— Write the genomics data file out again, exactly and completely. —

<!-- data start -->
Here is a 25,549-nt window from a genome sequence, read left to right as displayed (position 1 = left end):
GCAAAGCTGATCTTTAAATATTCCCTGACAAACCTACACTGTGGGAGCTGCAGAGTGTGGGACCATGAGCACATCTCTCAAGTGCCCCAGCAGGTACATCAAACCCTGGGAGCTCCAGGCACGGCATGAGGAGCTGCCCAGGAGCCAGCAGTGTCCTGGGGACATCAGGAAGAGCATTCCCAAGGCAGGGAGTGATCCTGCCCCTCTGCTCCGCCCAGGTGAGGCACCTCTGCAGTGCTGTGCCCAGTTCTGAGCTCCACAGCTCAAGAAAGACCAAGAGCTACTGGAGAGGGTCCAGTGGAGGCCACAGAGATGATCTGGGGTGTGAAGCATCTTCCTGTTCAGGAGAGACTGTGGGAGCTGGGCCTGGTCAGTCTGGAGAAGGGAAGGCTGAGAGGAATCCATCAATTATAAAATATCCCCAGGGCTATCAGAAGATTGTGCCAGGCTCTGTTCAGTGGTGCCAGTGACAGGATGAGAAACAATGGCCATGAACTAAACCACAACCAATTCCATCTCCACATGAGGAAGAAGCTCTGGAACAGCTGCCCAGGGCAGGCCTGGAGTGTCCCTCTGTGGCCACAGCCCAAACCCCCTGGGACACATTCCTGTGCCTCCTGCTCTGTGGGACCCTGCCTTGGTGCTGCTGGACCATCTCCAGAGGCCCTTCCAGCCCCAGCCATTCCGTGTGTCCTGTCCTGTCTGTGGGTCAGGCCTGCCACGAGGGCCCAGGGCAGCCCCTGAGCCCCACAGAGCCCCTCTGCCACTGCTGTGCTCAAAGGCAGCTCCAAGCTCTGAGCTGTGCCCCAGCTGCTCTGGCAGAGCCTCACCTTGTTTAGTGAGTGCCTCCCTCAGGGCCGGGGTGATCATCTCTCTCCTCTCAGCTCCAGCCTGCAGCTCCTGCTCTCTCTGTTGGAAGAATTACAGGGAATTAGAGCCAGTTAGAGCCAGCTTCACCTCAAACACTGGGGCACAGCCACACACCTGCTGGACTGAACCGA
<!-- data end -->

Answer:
Here is a 25,549-nt window from a genome sequence, read left to right as displayed (position 1 = left end):
GCAAAGCTGATCTTTAAATATTCCCTGACAAACCTACACTGTGGGAGCTGCAGAGTGTGGGACCATGAGCACATCTCTCAAGTGCCCCAGCAGGTACATCAAACCCTGGGAGCTCCAGGCACGGCATGAGGAGCTGCCCAGGAGCCAGCAGTGTCCTGGGGACATCAGGAAGAGCATTCCCAAGGCAGGGAGTGATCCTGCCCCTCTGCTCCGCCCAGGTGAGGCACCTCTGCAGTGCTGTGCCCAGTTCTGAGCTCCACAGCTCAAGAAAGACCAAGAGCTACTGGAGAGGGTCCAGTGGAGGCCACAGAGATGATCTGGGGTGTGAAGCATCTTCCTGTTCAGGAGAGACTGTGGGAGCTGGGCCTGGTCAGTCTGGAGAAGGGAAGGCTGAGAGGAATCCATCAATTATAAAATATCCCCAGGGCTATCAGAAGATTGTGCCAGGCTCTGTTCAGTGGTGCCAGTGACAGGATGAGAAACAATGGCCATGAACTAAACCACAACCAATTCCATCTCCACATGAGGAAGAAGCTCTGGAACAGCTGCCCAGGGCAGGCCTGGAGTGTCCCTCTGTGGCCACAGCCCAAACCCCCTGGGACACATTCCTGTGCCTCCTGCTCTGTGGGACCCTGCCTTGGTGCTGCTGGACCATCTCCAGAGGCCCTTCCAGCCCCAGCCATTCCGTGTGTCCTGTCCTGTCTGTGGGTCAGGCCTGCCACGAGGGCCCAGGGCAGCCCCTGAGCCCCACAGAGCCCCTCTGCCACTGCTGTGCTCAAAGGCAGCTCCAAGCTCTGAGCTGTGCCCCAGCTGCTCTGGCAGAGCCTCACCTTGTTTAGTGAGTGCCTCCCTCAGGGCCGGGGTGATCATCTCTCTCCTCTCAGCTCCAGCCTGCAGCTCCTGCTCTCTCTGTTGGAAGAATTACAGGGAATTAGAGCCAGTTAGAGCCAGCTTCACCTCAAACACTGGGGCACAGCCACACACCTGCTGGACTGAACCGA